By Skip Richter, Travis County Extension Director
Mention growing rhubarb around a Texas gardener and you’ll probably get a look something like either “what’s that” or “where are you from.” I have read more than once that you can’t grow rhubarb down here because it is too hot! Well folks that just ain’t true. You can grow rhubarb in Texas. It won’t be foolproof, but it is very doable. In the northern gardens it is grown as a perennial and harvested from late spring through summer, depending on the location. Southern gardeners who have purchased plants (dormant roots) or otherwise tried to grow this vegetable as a perennial have failed dismally as the infernal heat of summer combines with fungal rot organisms to deal it a fatal blow. The key is to rethink the plant’s traditional culture and to grow it as an annual. What we call winter here in most of Texas, rhubarb calls sporadic cold snaps. It can be grown in most of the state from August to May and then discarded to make room for some other heat loving vegetable.
Prepare the garden soil well prior to setting the transplants out into the garden. Rhubarb is fairly tolerant of a wide soil pH range. I have seen it do well in the acid sands of East Texas and the high pH clays of central Texas. It is beneficial however to mix several inches of Lady Bug Revitalizer, Farm Style or Turkey Compost into the soil and to plant on raised beds to facilitate drainage.
The plants respond well to fertilization, so select 4-1-2 ratio product (such as Lady Bug 8-2-4) and mix in 2 to 4 cups per 100 square feet of garden bed area prior to planting. Watering is critical after transplanting. The plants need to stay fairly moist, but not soggy wet. Rhubarb is susceptible to several fungal rots and if you overwater the plants they will quickly succumb to stem and crown rots, and die. As the weather moves into the mild days of fall, rhubarb plants will slowly start to take off. Fertilize them monthly from September through April with 1 cup Lady Bug 8-2-4.
While the plants can take considerable cold, a hard freeze will damage the above ground leaves and petioles. For this reason some protection on very cold nights is worthwhile. By late winter to spring the plants will resume rapid growth. This is the time when harvest may begin. In Texas rhubarb reaches a respectable size by about March or April and can be harvested on through May. The edible portions of the plant are the elongated and thickened leaf stalks. Grasp a leaf stalk and pull sideways. They break off easily. Or if you wish you can cut them off. Immediately trim off the leaves leaving just the stalk. Then take the stalks inside to wash and refrigerate them. I prefer to harvest in the morning as the leaves wilt rapidly in the heat of the day.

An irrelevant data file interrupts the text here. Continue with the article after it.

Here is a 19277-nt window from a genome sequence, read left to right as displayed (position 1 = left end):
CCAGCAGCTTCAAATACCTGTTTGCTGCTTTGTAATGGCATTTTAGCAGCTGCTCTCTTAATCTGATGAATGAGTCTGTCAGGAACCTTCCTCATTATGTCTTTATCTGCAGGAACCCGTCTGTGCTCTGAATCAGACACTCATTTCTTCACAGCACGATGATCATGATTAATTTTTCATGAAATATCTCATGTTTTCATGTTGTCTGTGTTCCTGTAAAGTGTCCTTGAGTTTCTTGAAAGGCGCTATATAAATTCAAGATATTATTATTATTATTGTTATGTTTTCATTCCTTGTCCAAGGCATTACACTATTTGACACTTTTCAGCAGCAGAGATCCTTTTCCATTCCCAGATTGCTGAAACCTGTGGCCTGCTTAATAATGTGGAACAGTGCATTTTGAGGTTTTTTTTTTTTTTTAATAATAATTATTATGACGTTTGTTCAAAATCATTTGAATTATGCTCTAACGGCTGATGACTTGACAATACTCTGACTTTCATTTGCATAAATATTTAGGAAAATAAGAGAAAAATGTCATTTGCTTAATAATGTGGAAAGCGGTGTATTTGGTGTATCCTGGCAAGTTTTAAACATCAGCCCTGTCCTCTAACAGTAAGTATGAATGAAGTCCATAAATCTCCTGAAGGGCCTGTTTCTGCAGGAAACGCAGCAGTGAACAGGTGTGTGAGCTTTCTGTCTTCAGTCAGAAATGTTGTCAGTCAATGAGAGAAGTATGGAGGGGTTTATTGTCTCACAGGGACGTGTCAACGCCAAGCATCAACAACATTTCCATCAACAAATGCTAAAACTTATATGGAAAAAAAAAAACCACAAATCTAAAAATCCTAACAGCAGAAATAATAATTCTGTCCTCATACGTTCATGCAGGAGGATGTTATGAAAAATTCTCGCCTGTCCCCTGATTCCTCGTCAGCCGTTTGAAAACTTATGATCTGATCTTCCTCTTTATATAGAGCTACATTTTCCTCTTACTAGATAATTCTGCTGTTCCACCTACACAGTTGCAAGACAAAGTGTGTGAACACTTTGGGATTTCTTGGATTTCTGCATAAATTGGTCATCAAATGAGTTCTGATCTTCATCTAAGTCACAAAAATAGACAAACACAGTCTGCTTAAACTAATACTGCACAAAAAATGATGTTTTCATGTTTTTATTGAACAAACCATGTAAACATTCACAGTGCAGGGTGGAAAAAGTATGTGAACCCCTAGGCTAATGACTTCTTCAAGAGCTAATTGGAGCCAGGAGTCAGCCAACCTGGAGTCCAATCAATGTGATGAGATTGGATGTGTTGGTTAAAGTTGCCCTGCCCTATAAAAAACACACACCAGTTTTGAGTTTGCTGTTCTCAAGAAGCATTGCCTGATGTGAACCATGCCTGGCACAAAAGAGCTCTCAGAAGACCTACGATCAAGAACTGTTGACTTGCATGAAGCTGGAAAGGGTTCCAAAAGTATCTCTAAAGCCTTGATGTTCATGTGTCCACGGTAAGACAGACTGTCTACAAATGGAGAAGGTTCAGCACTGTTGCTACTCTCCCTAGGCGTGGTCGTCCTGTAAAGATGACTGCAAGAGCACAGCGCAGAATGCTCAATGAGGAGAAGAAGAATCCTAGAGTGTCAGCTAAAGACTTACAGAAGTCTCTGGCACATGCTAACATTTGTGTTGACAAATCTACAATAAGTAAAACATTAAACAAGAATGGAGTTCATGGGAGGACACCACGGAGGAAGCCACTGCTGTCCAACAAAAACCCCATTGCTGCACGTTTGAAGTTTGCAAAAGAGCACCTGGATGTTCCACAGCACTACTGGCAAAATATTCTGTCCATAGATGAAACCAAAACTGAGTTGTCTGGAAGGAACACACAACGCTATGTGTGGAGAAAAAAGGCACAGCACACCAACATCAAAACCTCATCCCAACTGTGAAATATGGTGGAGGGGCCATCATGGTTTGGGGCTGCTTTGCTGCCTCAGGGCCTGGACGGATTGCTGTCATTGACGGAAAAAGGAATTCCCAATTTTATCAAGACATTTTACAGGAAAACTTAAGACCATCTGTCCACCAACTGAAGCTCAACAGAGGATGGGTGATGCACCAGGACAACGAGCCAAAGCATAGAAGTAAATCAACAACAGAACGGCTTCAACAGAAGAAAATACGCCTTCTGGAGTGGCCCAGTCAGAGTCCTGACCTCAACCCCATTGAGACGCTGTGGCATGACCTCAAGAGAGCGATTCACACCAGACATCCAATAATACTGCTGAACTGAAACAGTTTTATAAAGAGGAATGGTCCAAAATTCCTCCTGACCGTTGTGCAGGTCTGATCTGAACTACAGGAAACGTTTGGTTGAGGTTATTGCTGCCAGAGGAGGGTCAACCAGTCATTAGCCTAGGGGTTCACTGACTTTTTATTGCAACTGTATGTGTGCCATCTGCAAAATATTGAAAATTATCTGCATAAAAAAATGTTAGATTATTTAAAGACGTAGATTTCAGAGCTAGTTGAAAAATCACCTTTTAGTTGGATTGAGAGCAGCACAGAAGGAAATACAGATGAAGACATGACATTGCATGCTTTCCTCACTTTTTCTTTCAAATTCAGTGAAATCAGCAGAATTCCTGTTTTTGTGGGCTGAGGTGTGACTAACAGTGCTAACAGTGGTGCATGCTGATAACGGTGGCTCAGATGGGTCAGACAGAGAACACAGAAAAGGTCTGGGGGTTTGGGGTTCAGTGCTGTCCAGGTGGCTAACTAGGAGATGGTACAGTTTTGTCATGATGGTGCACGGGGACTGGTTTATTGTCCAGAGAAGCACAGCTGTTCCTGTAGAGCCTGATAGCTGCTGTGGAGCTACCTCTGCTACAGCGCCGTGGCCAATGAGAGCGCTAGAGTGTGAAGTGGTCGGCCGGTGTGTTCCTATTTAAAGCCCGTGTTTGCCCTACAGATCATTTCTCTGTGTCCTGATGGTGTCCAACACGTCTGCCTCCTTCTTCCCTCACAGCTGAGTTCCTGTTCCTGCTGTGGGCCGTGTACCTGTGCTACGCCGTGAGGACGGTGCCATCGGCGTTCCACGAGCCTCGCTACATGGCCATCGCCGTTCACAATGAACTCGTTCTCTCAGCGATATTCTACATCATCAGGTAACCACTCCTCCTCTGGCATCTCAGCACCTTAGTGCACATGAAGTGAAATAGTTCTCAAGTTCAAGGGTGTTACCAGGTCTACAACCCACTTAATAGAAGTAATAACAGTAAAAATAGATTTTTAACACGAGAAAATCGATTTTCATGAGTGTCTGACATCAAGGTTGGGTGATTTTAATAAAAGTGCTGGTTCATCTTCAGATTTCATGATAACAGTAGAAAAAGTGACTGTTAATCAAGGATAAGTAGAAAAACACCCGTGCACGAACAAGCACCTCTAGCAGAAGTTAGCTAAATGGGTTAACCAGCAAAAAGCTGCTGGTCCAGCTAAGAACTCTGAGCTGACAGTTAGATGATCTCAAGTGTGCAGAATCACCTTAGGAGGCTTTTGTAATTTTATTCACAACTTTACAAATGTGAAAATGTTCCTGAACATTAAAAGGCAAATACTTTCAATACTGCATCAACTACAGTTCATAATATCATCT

I should note here that only the stalks are to be eaten, NOT the leaves on the end of the stalks. Rhubarb leaves contain oxalic acid at levels that can be harmful. However, while the leaves contain high concentrations of this compound, the levels found in the stalks are very low and not considered hazardous. For that matter, oxalic acid is also found in low levels in many other vegetables we eat including spinach, cabbage, beet greens, and to some degree potatoes and peas. Some references indicate that stalks with cold damage (soggy soft areas) or those with significant frost damage to their leaves should also be avoided, but this situation is more common on fall harvested rhubarb in the north and is generally not seen here in Texas during our spring harvest time.
Our Texas grown rhubarb will generally be more green than red in color. This is partially due to our warm climate, partially because the reddest varieties are not available from seed, and also because our Texas plants are seedlings and therefore have considerable genetic variability. But they are quite productive and the quality is fine.
Rhubarb is not eaten fresh but rather is cooked in pies, tarts and sauces. The most famous dish of course is strawberry rhubarb pie. By a fortuitous coincidence only explained as divine design our Texas rhubarb season and strawberry season run concurrently. So you can plant a strawberry-rhubarb patch this fall and enjoy a great harvest in spring.
For a wealth of information on growing and preserving rhubarb, and on using rhubarb in great culinary creations with many wonderful recipe ideas, check out the following web site: http://www.rhubarbinfo.com.
So if you are a bit adventurous and like to try new things in the garden consider adding some rhubarb to your fall gardening plans.